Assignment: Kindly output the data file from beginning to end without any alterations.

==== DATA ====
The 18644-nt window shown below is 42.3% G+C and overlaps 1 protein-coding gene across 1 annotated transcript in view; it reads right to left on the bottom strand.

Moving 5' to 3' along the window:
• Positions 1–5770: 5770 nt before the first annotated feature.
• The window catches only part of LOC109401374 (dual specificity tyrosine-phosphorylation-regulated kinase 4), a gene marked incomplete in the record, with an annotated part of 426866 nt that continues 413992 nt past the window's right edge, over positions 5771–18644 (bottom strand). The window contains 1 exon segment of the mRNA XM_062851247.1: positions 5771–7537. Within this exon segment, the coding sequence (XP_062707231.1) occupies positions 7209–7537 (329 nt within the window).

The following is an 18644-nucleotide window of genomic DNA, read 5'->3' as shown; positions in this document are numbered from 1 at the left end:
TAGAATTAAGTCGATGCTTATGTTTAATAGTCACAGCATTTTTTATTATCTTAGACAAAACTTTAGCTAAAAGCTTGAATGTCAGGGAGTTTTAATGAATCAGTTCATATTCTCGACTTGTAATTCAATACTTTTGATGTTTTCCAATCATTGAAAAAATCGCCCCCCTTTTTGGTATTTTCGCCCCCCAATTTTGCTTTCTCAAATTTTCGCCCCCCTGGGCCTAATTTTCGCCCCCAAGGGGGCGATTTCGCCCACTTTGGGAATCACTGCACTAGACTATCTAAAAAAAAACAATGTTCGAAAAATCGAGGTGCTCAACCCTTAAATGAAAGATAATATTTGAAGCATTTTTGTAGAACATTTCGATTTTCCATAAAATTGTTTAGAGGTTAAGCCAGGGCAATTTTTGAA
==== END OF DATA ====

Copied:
The 18644-nt window shown below is 42.3% G+C and overlaps 1 protein-coding gene across 1 annotated transcript in view; it reads right to left on the bottom strand.

Moving 5' to 3' along the window:
• Positions 1–5770: 5770 nt before the first annotated feature.
• The window catches only part of LOC109401374 (dual specificity tyrosine-phosphorylation-regulated kinase 4), a gene marked incomplete in the record, with an annotated part of 426866 nt that continues 413992 nt past the window's right edge, over positions 5771–18644 (bottom strand). The window contains 1 exon segment of the mRNA XM_062851247.1: positions 5771–7537. Within this exon segment, the coding sequence (XP_062707231.1) occupies positions 7209–7537 (329 nt within the window).

The following is an 18644-nucleotide window of genomic DNA, read 5'->3' as shown; positions in this document are numbered from 1 at the left end:
TAGAATTAAGTCGATGCTTATGTTTAATAGTCACAGCATTTTTTATTATCTTAGACAAAACTTTAGCTAAAAGCTTGAATGTCAGGGAGTTTTAATGAATCAGTTCATATTCTCGACTTGTAATTCAATACTTTTGATGTTTTCCAATCATTGAAAAAATCGCCCCCCTTTTTGGTATTTTCGCCCCCCAATTTTGCTTTCTCAAATTTTCGCCCCCCTGGGCCTAATTTTCGCCCCCAAGGGGGCGATTTCGCCCACTTTGGGAATCACTGCACTAGACTATCTAAAAAAAAACAATGTTCGAAAAATCGAGGTGCTCAACCCTTAAATGAAAGATAATATTTGAAGCATTTTTGTAGAACATTTCGATTTTCCATAAAATTGTTTAGAGGTTAAGCCAGGGCAATTTTTGAA